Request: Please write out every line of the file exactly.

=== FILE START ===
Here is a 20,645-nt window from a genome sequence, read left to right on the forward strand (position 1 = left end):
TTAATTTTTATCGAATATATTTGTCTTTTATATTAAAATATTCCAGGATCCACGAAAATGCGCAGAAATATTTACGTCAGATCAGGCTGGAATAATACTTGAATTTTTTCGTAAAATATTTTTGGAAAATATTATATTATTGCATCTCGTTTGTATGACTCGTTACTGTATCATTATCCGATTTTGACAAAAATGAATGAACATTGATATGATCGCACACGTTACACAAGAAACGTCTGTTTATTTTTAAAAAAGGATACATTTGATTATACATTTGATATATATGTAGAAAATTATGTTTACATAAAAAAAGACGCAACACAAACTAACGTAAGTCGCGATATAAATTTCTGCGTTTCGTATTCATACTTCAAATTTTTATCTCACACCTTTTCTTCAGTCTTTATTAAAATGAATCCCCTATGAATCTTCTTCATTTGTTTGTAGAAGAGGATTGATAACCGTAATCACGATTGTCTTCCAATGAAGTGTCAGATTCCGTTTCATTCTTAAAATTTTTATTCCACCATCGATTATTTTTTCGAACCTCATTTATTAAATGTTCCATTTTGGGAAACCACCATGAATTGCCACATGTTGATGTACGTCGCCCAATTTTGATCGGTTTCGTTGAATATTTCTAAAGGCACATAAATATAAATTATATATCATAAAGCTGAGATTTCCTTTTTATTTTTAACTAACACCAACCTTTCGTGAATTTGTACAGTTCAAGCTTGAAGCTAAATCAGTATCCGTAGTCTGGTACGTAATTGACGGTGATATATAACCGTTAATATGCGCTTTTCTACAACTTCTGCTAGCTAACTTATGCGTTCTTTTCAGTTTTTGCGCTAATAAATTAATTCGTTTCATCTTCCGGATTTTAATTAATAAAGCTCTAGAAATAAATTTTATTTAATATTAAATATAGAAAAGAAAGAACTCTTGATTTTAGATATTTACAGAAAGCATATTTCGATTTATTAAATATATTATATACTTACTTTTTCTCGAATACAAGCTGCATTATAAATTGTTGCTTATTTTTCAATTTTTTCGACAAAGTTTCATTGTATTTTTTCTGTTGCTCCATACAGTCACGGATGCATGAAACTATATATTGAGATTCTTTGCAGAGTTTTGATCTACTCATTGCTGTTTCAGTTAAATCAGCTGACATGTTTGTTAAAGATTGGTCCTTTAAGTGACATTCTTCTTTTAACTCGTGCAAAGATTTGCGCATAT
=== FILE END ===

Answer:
Here is a 20,645-nt window from a genome sequence, read left to right on the forward strand (position 1 = left end):
TTAATTTTTATCGAATATATTTGTCTTTTATATTAAAATATTCCAGGATCCACGAAAATGCGCAGAAATATTTACGTCAGATCAGGCTGGAATAATACTTGAATTTTTTCGTAAAATATTTTTGGAAAATATTATATTATTGCATCTCGTTTGTATGACTCGTTACTGTATCATTATCCGATTTTGACAAAAATGAATGAACATTGATATGATCGCACACGTTACACAAGAAACGTCTGTTTATTTTTAAAAAAGGATACATTTGATTATACATTTGATATATATGTAGAAAATTATGTTTACATAAAAAAAGACGCAACACAAACTAACGTAAGTCGCGATATAAATTTCTGCGTTTCGTATTCATACTTCAAATTTTTATCTCACACCTTTTCTTCAGTCTTTATTAAAATGAATCCCCTATGAATCTTCTTCATTTGTTTGTAGAAGAGGATTGATAACCGTAATCACGATTGTCTTCCAATGAAGTGTCAGATTCCGTTTCATTCTTAAAATTTTTATTCCACCATCGATTATTTTTTCGAACCTCATTTATTAAATGTTCCATTTTGGGAAACCACCATGAATTGCCACATGTTGATGTACGTCGCCCAATTTTGATCGGTTTCGTTGAATATTTCTAAAGGCACATAAATATAAATTATATATCATAAAGCTGAGATTTCCTTTTTATTTTTAACTAACACCAACCTTTCGTGAATTTGTACAGTTCAAGCTTGAAGCTAAATCAGTATCCGTAGTCTGGTACGTAATTGACGGTGATATATAACCGTTAATATGCGCTTTTCTACAACTTCTGCTAGCTAACTTATGCGTTCTTTTCAGTTTTTGCGCTAATAAATTAATTCGTTTCATCTTCCGGATTTTAATTAATAAAGCTCTAGAAATAAATTTTATTTAATATTAAATATAGAAAAGAAAGAACTCTTGATTTTAGATATTTACAGAAAGCATATTTCGATTTATTAAATATATTATATACTTACTTTTTCTCGAATACAAGCTGCATTATAAATTGTTGCTTATTTTTCAATTTTTTCGACAAAGTTTCATTGTATTTTTTCTGTTGCTCCATACAGTCACGGATGCATGAAACTATATATTGAGATTCTTTGCAGAGTTTTGATCTACTCATTGCTGTTTCAGTTAAATCAGCTGACATGTTTGTTAAAGATTGGTCCTTTAAGTGACATTCTTCTTTTAACTCGTGCAAAGATTTGCGCATAT